The use of third party trade marks in comparative advertising is permitted as informative use providing such use is constrained to what is necessary for the comparison. If a third party trade mark is used in advertising to benefit from such trade mark, or to harm such other trade mark, unfair competition law provides for certain remedies. For famous trade marks the Swiss Trade Mark Act gives such additional protection.
Parodies are considered to be allowed as long as the parody is evident as such and thus, a "use as a trade mark" can be excluded.
A trade mark holder can bring a lawsuit claiming both trade mark infringement and unfair competition in the same proceedings.
The principal source of national law relating to copyright is the Swiss Copyright Act. Subsidiary provisions mainly concerning the Federal Arbitration Commission for Copyright (which oversees the tariffs applied by copyright collecting societies) are set out in the Copyright Ordinance.
Switzerland is party to a number of international treaties in relation to copyright, including the Berne Copyright Convention, the Universal Copyright Convention, the WIPO Copyright Treaty, the WIPO Performances and Phonograms Treaty, the International Convention for the Protection of Performers, Producers of Phonograms and Broadcasting Organisations, the Convention for the Protection of Producers of Phonograms against Unauthorised Duplications of their Phonograms, and the Convention relating to the Distribution of Programme-Carrying Signals transmitted by Satellite.
Works obtain protection under the Swiss Copyright Act if they are literary and artistic creations of the mind, irrespective of their value or purpose, and which possess an individual nature. "Creation of the mind" means that the work must have been created by a natural person, that is, by an author. The creation of the mind must become manifest in a certain form. Mere ideas or thoughts are not protected under copyright law. "Individual nature" means that the work has to have features based on which the work is distinguishable from other works and stands out from common, elementary works. The level of individuality required for copyright protection cannot be defined precisely and depends on the category to which a work belongs. "Literary and artistic" has a very broad meaning. The Swiss Copyright Act provides for an open list that identifies the categories of works which are considered as copyrightable. They include literary and musical works, artistic works such as drawings, paintings and sculptures, works with a scientific or technical content such as drawings, plans or maps, works of architecture, works of applied art, photographic and cinematographic works, choreographic works and pantomimes. Furthermore, the Act states that computer programs shall also be deemed works.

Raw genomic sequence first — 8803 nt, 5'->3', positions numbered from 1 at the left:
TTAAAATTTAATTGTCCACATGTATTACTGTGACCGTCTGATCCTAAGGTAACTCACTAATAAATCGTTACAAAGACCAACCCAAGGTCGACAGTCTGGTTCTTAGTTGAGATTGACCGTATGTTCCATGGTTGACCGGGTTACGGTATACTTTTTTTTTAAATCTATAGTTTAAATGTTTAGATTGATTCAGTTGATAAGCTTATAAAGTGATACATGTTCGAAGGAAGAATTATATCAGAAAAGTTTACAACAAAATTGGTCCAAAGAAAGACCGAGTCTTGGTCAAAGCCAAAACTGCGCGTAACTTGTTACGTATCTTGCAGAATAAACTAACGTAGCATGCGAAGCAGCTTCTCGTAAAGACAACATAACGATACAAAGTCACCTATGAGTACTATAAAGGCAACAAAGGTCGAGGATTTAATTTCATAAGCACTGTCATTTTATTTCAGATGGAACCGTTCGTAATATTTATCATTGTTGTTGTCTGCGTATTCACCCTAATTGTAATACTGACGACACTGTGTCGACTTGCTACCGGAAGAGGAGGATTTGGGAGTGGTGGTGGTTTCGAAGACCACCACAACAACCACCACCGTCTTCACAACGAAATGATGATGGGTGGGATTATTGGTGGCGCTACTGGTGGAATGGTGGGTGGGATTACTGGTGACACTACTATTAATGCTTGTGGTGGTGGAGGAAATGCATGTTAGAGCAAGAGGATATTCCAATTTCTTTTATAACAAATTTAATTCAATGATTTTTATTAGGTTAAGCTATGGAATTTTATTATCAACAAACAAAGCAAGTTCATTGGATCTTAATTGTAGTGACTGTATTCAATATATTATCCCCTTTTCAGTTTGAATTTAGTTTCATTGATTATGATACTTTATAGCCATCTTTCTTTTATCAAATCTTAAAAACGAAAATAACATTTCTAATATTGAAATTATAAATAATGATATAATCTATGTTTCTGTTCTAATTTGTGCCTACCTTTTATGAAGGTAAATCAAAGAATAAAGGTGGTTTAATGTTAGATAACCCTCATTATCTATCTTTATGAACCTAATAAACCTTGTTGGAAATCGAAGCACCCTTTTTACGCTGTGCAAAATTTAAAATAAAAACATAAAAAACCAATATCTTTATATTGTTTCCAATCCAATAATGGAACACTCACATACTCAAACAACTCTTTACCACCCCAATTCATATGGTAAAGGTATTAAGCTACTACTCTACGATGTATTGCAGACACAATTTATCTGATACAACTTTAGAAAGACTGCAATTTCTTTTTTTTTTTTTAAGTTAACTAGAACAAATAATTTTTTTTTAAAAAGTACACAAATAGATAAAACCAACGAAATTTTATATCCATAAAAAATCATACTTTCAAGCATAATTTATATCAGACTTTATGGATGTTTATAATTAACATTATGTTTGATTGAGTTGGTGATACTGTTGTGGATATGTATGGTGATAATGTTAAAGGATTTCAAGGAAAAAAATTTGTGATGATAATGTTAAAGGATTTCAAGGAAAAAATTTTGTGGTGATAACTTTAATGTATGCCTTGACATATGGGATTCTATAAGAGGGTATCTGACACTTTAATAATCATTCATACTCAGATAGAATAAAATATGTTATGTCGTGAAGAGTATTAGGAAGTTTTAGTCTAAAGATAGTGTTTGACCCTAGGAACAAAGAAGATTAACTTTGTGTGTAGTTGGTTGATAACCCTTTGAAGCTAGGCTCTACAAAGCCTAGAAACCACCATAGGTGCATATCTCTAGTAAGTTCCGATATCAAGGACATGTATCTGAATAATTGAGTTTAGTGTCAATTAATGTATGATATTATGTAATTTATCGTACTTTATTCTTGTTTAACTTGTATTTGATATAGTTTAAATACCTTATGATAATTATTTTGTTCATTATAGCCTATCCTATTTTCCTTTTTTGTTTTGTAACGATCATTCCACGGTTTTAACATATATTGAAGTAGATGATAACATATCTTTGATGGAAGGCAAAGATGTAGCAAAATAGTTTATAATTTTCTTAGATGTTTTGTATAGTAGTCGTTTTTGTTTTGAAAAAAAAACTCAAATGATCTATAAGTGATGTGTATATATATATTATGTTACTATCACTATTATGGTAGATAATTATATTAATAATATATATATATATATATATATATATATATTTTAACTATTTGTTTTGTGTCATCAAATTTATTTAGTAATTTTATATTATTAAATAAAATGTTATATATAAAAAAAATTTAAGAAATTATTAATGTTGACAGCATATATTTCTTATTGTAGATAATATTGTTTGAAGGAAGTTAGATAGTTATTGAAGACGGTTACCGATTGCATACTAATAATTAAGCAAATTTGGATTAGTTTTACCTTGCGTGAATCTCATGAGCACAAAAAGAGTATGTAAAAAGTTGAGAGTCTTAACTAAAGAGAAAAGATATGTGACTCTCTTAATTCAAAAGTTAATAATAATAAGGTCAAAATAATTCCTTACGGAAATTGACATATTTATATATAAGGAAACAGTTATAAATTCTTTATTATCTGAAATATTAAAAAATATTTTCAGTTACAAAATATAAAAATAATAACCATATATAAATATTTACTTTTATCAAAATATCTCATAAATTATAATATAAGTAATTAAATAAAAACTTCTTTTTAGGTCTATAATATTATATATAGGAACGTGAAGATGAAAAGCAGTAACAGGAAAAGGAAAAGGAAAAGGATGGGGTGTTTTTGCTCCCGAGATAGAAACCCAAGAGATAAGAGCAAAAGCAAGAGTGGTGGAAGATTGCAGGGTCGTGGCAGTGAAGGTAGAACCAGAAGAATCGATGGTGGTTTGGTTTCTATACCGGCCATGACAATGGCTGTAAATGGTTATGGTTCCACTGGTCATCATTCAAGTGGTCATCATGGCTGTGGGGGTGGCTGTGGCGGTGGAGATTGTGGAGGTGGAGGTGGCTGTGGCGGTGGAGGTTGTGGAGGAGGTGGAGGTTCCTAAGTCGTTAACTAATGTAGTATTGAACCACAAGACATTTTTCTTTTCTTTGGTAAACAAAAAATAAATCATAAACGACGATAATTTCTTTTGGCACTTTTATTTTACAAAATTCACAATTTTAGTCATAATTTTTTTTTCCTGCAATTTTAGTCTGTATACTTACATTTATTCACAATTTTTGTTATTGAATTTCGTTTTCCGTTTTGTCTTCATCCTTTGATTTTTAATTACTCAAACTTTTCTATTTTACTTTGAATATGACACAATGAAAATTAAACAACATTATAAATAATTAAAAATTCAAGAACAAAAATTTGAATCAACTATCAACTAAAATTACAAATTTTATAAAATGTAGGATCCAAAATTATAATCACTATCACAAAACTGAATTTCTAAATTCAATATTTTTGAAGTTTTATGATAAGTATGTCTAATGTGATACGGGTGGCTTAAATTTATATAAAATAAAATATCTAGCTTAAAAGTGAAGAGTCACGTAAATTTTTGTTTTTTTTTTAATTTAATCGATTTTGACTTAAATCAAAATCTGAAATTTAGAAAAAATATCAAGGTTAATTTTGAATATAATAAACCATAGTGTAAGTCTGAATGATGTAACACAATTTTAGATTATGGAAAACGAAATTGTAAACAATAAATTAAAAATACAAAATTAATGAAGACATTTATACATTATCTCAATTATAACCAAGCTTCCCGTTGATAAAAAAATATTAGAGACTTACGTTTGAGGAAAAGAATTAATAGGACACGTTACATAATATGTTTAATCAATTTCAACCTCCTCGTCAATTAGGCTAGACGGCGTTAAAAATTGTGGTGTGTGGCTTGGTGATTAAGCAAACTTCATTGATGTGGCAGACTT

Collections of works, which, by reason of the selection or arrangement of their content, constitute intellectual creations embodying an individual character, are protected without prejudice to the copyright in the works which are part of such collection.
Translations, audiovisual and other adaptations of copyright works are protected as such without prejudice to the copyright in the used works.